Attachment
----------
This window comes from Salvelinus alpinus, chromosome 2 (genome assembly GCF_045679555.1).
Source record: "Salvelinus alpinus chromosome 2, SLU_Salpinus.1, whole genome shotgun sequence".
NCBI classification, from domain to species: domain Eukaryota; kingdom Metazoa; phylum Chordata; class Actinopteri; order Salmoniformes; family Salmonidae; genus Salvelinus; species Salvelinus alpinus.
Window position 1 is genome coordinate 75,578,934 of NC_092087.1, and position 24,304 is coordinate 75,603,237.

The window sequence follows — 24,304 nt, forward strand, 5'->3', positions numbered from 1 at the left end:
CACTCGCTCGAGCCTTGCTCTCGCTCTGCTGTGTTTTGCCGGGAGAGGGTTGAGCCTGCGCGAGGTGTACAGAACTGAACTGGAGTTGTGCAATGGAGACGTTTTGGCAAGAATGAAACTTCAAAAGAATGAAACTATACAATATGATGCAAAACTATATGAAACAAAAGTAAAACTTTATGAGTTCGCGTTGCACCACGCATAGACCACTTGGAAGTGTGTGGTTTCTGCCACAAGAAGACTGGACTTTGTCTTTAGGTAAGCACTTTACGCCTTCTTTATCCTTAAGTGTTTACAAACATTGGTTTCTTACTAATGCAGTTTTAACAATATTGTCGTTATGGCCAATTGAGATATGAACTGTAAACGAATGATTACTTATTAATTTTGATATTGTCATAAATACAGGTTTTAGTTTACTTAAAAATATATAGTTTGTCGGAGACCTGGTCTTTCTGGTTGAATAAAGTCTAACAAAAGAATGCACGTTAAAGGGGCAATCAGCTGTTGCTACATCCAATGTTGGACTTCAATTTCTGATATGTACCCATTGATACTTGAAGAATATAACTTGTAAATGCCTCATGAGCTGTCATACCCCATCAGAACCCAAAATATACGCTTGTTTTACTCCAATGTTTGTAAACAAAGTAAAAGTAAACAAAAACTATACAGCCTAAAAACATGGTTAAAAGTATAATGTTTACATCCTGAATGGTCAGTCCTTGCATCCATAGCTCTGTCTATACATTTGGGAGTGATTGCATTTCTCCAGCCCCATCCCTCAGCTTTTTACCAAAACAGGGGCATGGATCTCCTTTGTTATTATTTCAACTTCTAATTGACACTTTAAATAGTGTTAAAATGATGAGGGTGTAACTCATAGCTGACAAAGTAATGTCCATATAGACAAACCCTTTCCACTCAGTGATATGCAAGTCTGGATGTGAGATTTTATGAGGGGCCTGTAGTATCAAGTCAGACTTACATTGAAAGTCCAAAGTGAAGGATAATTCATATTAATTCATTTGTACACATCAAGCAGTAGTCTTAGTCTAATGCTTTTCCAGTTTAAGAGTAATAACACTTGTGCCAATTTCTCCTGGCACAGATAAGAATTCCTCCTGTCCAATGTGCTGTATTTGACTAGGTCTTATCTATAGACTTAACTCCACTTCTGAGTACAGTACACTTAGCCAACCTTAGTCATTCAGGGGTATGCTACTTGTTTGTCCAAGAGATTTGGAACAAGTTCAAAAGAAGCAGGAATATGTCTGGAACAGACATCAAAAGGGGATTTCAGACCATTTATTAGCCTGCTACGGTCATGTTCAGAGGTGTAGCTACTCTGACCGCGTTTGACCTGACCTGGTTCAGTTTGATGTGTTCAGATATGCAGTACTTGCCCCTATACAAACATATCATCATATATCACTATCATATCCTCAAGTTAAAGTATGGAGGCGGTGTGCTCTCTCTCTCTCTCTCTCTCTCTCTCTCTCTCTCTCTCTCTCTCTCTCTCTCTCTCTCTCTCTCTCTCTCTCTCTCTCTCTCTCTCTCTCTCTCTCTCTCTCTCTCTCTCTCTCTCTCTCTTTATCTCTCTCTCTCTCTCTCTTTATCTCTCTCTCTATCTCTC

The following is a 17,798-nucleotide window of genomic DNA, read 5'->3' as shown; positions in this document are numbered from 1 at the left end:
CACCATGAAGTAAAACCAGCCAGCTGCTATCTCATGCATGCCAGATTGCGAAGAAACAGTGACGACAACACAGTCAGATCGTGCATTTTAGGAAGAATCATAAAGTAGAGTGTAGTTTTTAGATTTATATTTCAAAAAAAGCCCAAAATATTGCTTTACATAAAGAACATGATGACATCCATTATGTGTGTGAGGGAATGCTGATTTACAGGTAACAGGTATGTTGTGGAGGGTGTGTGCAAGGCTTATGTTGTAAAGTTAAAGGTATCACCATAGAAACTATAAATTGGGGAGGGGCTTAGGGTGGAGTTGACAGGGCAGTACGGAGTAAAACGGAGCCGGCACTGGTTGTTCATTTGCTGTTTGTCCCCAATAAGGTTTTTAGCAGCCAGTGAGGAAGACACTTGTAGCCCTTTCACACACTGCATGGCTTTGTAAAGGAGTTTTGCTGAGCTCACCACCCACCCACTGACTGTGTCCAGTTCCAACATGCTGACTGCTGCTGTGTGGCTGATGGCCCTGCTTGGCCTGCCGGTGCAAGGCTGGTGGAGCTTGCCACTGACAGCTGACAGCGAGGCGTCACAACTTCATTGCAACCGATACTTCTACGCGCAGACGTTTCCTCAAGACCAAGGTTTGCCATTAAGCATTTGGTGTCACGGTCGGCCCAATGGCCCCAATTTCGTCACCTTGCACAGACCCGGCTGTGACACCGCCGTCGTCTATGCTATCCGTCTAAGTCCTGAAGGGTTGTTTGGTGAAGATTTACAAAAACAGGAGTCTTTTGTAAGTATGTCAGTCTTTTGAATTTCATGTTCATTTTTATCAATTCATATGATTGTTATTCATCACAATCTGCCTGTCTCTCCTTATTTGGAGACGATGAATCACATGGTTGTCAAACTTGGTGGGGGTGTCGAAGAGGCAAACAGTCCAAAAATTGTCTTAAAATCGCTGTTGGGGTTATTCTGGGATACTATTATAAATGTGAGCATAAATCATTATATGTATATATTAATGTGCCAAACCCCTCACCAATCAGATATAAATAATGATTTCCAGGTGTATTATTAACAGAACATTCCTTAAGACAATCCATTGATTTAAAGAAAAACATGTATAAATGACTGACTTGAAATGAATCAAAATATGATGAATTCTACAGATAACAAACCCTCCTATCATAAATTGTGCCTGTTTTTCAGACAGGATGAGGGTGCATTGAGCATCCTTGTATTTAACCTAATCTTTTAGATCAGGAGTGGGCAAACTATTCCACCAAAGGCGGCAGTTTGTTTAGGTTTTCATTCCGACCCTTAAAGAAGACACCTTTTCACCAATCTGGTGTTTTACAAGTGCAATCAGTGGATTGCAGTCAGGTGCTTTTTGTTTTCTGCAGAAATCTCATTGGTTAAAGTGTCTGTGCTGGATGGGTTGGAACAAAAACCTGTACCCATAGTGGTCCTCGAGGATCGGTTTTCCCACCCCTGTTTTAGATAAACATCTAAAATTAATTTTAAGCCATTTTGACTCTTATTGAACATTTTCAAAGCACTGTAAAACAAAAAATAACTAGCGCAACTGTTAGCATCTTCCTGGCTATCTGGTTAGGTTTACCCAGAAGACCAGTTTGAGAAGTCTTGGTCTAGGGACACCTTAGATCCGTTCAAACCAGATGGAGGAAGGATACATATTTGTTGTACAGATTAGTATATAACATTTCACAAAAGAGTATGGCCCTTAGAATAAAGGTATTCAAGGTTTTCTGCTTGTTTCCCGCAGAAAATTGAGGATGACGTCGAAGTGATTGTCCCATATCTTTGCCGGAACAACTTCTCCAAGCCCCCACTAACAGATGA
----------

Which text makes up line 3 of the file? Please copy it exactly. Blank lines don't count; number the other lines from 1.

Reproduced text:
NCBI classification, from domain to species: domain Eukaryota; kingdom Metazoa; phylum Chordata; class Actinopteri; order Salmoniformes; family Salmonidae; genus Salvelinus; species Salvelinus alpinus.